Editor’s Note: A few years ago, we asked readers to participate in an online survey to help researchers at the University of Tennessee and Texas Tech University learn more about how Americans use the Internet to obtain political information. The folks who put together that survey are presently conducting a follow-up, and would like NPI readers who are registered to vote in the United States to participate in the new survey.
What follows is a guest post by Professor Barb Kaye of the School of Journalism & Electronic Media at University of Tennessee- Knoxville, explaining why she and colleagues put this project together, and what they hope to learn from it.
There’s no doubt that our role as consumers of news and information is vastly different than it was in the era before the Internet.
We are no longer limited to being consumers — we are now reporters.
The distinctions among sources of news (i.e. mainstream, alternative, user-generated) and types of information (i.e. facts, observation, opinion, commentary, analysis) that may or may not be verified for accuracy is blurred.
Our interest as academic researchers is learn how individuals use online sources, particularly for political information.
Our research differs from many non-academic surveys that simply report how the Internet is used because we attempt to link behavior to communication theory.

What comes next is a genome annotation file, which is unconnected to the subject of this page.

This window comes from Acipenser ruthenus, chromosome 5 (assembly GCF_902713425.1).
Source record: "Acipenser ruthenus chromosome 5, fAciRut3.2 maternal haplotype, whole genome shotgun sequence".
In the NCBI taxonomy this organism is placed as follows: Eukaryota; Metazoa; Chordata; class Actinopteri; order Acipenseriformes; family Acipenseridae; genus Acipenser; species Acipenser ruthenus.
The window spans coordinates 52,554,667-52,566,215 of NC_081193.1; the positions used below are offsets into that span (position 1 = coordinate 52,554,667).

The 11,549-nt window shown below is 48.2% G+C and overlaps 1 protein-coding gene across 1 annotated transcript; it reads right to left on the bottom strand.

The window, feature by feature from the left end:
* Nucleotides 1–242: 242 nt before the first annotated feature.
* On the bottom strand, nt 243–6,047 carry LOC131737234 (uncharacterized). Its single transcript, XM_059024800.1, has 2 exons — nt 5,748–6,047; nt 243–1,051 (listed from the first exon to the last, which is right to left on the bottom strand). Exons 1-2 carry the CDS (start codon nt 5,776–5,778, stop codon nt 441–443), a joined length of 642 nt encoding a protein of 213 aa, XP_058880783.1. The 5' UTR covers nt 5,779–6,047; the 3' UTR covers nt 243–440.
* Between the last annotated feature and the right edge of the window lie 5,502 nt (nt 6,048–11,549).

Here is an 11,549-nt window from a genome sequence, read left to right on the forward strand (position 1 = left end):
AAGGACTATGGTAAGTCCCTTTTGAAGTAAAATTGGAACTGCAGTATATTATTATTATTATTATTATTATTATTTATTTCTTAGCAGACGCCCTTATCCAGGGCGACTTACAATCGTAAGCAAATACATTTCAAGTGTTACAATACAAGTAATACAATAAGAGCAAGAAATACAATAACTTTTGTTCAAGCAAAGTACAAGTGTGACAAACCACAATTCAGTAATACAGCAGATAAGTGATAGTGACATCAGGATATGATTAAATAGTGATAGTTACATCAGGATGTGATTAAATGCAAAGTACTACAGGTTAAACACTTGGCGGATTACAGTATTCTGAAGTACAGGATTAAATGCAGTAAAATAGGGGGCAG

We want to know more than what you are doing online — we want to learn why. In what ways are online sources important to you? How have new online sources changed the way you use television and newspapers?
How much do you trust what you find online? How do you know information is believable? What motivates you to click on a link or go to a blog?
How much influence to online sources have on your political attitudes? These are just a few of the questions that you can help us answer.
We feel that our research is important because of the ways that media and media use shape us culturally. We’ve all seen how rapidly we’ve adopted new ways of communicating and how these ways have changed us and our lives on a individual level. By completing our survey, you’ll help us put together a picture of how new online sources have become a daily part of our lives and how they influence us politically.
POSTSCRIPT: Professor Kaye has assured us that all submissions are anonymous and confidential. Any identifying information, such as IP addresses, will be deleted by the research team upon receipt of a submission. So don’t be shy about participating!